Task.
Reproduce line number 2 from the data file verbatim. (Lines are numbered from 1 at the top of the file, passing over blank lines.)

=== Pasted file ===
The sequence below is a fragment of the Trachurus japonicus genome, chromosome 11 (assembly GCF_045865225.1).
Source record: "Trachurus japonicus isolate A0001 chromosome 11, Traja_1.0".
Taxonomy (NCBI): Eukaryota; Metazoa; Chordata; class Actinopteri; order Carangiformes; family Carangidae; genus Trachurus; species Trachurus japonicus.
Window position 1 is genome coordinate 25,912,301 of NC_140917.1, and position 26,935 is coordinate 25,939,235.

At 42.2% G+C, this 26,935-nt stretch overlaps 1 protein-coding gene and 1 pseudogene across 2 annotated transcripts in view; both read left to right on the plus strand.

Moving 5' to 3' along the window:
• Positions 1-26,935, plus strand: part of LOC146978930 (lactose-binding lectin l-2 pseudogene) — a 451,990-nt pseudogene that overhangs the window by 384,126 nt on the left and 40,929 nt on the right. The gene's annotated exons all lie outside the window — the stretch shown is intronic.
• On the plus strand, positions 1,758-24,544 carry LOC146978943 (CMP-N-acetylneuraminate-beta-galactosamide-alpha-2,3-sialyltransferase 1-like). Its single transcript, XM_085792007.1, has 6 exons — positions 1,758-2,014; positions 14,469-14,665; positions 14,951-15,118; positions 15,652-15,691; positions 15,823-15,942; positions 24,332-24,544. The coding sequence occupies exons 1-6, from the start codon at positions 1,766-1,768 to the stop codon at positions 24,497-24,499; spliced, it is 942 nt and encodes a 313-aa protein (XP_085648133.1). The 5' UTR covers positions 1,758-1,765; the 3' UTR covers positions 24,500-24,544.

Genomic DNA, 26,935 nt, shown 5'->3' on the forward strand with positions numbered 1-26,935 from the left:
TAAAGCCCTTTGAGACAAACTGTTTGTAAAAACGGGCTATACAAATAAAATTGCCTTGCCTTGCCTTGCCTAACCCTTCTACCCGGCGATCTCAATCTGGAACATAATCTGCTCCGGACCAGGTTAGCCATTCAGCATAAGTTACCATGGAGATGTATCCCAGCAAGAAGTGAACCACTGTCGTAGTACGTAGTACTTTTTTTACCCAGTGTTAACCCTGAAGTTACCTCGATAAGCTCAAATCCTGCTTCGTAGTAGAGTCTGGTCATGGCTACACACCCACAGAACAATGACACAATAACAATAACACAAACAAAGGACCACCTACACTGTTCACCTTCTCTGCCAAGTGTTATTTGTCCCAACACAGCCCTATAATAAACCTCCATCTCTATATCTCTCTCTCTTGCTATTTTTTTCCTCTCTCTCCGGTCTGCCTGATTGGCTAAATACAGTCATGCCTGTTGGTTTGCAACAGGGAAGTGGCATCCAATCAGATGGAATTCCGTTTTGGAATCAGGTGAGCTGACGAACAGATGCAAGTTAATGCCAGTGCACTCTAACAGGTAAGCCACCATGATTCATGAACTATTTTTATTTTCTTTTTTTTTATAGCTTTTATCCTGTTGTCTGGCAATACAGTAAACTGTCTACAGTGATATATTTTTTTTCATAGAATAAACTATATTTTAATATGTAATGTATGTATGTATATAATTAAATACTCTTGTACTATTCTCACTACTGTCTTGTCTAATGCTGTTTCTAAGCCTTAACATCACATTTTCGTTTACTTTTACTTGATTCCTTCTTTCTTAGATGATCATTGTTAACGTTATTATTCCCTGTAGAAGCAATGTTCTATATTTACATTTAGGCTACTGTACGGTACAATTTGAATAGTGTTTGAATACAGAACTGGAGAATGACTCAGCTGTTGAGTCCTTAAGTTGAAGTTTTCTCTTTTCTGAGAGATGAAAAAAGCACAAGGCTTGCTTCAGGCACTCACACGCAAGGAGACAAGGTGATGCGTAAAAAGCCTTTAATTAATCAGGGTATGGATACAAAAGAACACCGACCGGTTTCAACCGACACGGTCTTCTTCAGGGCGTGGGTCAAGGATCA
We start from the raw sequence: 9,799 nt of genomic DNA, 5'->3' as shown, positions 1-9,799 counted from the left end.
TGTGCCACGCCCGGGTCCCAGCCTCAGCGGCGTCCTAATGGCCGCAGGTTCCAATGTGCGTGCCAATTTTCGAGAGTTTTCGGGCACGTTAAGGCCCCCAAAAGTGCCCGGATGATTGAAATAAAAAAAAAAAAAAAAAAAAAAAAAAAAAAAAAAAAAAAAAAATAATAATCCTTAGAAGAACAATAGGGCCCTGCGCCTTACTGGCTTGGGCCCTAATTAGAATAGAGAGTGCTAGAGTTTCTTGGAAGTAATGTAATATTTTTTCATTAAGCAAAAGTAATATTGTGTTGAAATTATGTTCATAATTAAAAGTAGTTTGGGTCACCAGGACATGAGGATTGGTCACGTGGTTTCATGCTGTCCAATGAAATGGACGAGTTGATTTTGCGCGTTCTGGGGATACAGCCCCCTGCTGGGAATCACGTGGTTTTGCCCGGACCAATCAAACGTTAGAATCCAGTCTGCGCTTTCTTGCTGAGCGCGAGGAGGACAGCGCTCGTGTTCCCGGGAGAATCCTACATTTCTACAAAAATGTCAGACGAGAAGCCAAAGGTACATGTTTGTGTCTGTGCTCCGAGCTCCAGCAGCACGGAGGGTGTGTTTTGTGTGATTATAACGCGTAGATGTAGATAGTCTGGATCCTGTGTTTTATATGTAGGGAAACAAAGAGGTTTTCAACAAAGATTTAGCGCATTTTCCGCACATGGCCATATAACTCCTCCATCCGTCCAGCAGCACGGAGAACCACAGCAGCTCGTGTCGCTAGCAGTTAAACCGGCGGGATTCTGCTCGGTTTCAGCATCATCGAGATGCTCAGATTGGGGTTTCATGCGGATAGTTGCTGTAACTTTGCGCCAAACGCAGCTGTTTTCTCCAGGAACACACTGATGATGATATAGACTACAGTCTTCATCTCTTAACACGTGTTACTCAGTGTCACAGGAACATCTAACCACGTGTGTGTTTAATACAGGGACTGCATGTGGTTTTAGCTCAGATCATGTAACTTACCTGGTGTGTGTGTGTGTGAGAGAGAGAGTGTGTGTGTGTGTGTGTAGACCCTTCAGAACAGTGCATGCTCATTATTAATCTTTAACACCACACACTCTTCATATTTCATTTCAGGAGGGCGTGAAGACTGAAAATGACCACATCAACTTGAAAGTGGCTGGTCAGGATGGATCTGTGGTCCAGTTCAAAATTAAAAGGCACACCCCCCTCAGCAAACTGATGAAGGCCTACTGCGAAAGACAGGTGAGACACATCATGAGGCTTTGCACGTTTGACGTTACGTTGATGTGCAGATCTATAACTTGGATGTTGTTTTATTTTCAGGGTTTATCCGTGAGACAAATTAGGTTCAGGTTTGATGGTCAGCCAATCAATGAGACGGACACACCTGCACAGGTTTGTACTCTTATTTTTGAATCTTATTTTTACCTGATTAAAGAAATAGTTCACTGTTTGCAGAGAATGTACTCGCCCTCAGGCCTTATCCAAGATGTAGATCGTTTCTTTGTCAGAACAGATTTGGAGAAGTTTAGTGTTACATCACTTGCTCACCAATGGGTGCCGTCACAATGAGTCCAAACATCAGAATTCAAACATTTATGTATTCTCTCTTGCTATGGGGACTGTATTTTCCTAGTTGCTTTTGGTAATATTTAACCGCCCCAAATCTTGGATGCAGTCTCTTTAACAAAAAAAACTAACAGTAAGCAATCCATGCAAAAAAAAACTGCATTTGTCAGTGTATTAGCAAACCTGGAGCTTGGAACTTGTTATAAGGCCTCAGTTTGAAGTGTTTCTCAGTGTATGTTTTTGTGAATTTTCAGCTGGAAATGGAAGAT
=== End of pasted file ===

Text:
Source record: "Trachurus japonicus isolate A0001 chromosome 11, Traja_1.0".